Reviewed by Cynthia McKenzie
Anna Roseboro’s Teaching Writing in the Middle School is designed to be a practical guide to support the work of beginning English Language Arts teachers. Roseboro sums up her teaching philosophy by stating, “Good writing takes less time to grade. Keep students on task by making your presence felt and coaching their understanding as needed.”
Roseboro begins at the beginning of the school year by “Scoping out the Year in Preview” with tips for personalizing a classroom, setting up a classroom library, and a first unit to promote social networking within the classroom.
She moves on to writing across the curriculum, grammar, informative writing, persuasive writing, poetry, short stories, and public speaking before ending her book with a unit on celebrating names. Roseboro shares tried and true writing units and strategies that facilitate good organization, classroom management, and curriculum implementation in a middle school writing classroom.
Basic guidance for beginning educators
The most valuable resources contained in the book for beginning teachers may be the grading structures and classroom management tips. These are areas where inexperienced teachers often struggle to find their footing.
Early in the first chapter Roseboro lists general grading guidelines:
C= THE SEA – Complete
B= THE BOAT– Complete and Correct
A= THE SAIL – Complete, Correct, and Creative
All of these are explained in detail along with a recommended use of rubrics. Roseboro adds detail to the grading guidelines within each unit in the subsequent chapters.
Roseboro gives clear classroom management guidance during her beginning unit and continues to add management tips throughout the book. As an example, in the chapter entitled “Entertaining Writing – The Short Story” she takes us step by step through Option A: Working in Pairs – Desk Touching Exercises and Option B: Working in Groups – Writers’ Workshop.
This is not a book that focuses on conferring with students, small group work, or a list of basic assignments to include in a given writing genre. However, Roseboro includes snippets of information about each of these topics in the chapter where it fits best. Again, this is a practical guide for a beginning teacher to use over the course of the entire school year.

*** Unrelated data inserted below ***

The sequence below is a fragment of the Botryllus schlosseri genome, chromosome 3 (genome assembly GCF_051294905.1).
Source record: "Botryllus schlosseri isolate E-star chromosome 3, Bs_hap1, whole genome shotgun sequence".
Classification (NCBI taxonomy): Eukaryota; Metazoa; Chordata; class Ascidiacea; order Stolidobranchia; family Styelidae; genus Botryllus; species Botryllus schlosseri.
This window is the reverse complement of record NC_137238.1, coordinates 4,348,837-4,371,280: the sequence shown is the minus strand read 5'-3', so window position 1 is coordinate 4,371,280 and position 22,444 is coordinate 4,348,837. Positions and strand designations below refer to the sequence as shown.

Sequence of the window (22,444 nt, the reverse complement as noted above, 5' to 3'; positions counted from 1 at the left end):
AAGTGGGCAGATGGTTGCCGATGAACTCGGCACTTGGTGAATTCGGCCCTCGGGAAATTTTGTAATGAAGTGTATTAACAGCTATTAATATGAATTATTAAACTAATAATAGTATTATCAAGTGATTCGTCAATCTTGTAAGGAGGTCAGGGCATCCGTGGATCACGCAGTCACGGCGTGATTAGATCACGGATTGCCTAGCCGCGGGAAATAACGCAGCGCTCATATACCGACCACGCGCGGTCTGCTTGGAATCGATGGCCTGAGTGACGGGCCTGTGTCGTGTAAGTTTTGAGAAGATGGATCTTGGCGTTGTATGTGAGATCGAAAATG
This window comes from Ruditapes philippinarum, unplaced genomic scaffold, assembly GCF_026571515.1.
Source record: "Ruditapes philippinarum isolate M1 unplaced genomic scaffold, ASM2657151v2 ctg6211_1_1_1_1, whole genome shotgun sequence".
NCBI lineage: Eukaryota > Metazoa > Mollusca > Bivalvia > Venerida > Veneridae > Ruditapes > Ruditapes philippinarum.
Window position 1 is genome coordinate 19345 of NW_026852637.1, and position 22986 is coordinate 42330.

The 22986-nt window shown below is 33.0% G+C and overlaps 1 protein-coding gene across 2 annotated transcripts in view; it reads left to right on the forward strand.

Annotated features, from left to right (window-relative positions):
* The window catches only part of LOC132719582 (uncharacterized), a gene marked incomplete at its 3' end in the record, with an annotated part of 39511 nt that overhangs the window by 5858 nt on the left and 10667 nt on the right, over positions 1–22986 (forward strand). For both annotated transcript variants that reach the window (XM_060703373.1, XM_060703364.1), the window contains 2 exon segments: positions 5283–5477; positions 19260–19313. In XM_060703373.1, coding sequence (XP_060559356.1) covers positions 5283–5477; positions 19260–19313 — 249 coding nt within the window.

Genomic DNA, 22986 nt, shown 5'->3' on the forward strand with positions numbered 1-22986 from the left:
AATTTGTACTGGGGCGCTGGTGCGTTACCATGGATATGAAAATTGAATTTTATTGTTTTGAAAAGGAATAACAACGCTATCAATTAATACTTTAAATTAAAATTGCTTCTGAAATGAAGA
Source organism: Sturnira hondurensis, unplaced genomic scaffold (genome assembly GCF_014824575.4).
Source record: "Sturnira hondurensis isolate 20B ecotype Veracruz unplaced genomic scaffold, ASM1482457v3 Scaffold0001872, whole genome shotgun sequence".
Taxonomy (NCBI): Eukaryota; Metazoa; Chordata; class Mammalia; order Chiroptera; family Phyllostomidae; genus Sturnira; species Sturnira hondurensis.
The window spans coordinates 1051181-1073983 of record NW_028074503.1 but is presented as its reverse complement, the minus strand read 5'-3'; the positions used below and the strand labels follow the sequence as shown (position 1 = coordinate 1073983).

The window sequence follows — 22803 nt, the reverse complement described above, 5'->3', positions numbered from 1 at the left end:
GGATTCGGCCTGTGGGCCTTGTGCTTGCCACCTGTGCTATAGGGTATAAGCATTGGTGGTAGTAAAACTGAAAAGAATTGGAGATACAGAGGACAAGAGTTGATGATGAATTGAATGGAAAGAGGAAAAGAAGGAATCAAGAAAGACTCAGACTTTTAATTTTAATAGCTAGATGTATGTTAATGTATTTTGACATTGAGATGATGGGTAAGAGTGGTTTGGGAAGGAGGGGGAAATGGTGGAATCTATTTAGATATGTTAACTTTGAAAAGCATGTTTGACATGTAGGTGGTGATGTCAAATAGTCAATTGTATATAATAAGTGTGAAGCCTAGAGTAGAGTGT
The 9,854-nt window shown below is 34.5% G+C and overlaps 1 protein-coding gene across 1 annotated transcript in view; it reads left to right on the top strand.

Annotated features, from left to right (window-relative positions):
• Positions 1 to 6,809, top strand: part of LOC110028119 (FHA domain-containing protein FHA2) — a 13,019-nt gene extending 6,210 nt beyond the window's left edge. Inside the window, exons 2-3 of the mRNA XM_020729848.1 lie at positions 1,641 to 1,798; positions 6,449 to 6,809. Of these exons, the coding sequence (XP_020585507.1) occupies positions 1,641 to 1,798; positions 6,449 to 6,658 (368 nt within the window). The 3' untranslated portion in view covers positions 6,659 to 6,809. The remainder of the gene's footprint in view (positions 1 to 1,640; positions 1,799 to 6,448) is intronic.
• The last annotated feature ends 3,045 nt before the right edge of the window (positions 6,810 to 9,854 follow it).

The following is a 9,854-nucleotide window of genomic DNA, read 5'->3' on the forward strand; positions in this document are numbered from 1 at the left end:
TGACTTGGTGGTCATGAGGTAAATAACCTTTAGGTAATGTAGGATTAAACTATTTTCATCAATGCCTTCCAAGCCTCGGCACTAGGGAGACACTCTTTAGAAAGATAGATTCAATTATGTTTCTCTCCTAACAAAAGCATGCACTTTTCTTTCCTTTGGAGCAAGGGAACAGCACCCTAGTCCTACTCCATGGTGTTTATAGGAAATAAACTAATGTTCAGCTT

Peer to peer feedback
Roseboro firmly believes that while feedback on student writing is important, not all feedback needs to come from the teacher. She clearly explains how to train the students to give strong feedback to each other during class time. This is explained in a step-by-step manner useful for a beginning teacher.
Small group and pair strategies such as scavenger hunting, peer editing, and creating a class story, which are interspersed in the units, provide concrete examples and promote student engagement and reflection, both of which are vital to student learning.
Another valuable resource is an appendix which has a variety of teacher resources linked to the various chapters and projects suggested in the chapters. These resources are a good place to begin. They can be used as is or adapted as the starting point for developing the larger writing assignments which are part of most middle school curricula.
After 32 years of teaching and coaching, I found very few new ideas in this book, but it’s not written for veteran professionals. Paired with a curriculum map and a coach or professional development focusing on conferring, it would be very helpful to a new or less experienced classroom educator.
I am planning to pass this book on to one of my new middle school teachers!
Cynthia McKenzie (@McKenzieCyndy) spent 25 years as a passionate teacher of reading and writing before becoming a literacy coach and the high-ability coordinator for her rural school district. In her eighth year as a coach, Cynthia enjoys working with both teachers and students. She and her husband live in northern Indiana.